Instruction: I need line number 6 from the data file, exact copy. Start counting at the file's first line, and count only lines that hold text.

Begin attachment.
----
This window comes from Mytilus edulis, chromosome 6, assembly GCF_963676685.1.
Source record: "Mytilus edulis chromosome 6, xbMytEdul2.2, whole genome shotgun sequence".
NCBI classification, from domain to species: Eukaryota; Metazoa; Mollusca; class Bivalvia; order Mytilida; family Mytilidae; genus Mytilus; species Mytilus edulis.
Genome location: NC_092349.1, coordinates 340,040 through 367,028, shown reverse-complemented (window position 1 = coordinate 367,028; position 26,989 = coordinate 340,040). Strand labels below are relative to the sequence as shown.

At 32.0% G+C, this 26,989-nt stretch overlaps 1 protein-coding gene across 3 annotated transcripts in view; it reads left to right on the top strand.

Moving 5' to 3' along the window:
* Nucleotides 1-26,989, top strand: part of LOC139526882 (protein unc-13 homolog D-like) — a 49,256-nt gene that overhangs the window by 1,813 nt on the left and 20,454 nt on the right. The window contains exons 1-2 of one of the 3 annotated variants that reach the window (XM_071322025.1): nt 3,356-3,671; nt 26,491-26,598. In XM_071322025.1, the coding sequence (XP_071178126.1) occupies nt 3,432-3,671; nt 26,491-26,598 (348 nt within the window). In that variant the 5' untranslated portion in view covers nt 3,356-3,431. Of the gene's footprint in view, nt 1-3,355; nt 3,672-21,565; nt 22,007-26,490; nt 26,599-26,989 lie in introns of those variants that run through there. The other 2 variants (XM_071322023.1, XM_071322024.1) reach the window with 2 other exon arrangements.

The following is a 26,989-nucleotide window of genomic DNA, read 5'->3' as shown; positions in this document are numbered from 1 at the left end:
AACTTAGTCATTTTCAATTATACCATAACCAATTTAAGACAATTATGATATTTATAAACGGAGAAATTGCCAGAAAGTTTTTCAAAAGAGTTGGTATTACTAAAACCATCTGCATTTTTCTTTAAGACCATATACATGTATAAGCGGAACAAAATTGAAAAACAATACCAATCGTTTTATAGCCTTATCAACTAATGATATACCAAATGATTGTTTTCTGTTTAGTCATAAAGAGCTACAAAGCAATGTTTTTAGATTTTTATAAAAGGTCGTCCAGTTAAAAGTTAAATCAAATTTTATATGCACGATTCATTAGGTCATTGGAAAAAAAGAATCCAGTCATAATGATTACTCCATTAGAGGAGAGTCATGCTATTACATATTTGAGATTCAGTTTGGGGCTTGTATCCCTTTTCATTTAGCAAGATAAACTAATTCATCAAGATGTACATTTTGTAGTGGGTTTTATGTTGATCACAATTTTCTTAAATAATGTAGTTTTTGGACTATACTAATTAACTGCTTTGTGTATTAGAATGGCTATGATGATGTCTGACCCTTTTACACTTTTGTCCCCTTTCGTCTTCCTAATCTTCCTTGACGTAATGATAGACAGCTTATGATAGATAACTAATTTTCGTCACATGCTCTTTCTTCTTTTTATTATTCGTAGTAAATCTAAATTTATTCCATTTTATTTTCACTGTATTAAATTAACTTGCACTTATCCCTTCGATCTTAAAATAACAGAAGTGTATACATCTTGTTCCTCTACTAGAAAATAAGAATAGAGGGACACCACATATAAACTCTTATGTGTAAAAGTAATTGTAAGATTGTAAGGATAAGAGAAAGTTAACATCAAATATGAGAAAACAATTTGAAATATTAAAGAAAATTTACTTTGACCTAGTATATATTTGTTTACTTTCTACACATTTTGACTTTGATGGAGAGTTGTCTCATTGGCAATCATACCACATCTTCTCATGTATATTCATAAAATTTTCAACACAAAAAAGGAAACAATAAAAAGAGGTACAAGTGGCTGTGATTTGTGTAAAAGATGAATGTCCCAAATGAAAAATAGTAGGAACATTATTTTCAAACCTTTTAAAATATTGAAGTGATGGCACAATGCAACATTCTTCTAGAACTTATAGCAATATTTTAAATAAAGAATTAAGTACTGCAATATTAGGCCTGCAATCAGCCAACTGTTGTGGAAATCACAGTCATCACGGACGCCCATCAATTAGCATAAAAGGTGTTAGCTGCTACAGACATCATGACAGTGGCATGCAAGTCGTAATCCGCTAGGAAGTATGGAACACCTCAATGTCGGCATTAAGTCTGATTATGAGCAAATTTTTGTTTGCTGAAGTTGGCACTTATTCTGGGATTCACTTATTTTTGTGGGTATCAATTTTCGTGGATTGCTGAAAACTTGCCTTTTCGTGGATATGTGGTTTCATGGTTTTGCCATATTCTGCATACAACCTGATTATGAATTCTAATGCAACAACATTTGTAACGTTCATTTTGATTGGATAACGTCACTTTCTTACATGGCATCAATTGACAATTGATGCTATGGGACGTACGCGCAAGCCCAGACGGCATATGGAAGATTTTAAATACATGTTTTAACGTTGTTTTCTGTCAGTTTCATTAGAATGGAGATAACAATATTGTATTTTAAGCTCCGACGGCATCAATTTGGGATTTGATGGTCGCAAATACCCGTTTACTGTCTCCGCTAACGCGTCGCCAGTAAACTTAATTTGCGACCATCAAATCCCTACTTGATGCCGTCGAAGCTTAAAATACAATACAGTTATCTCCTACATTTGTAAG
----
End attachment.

Moving 5' to 3' along the window: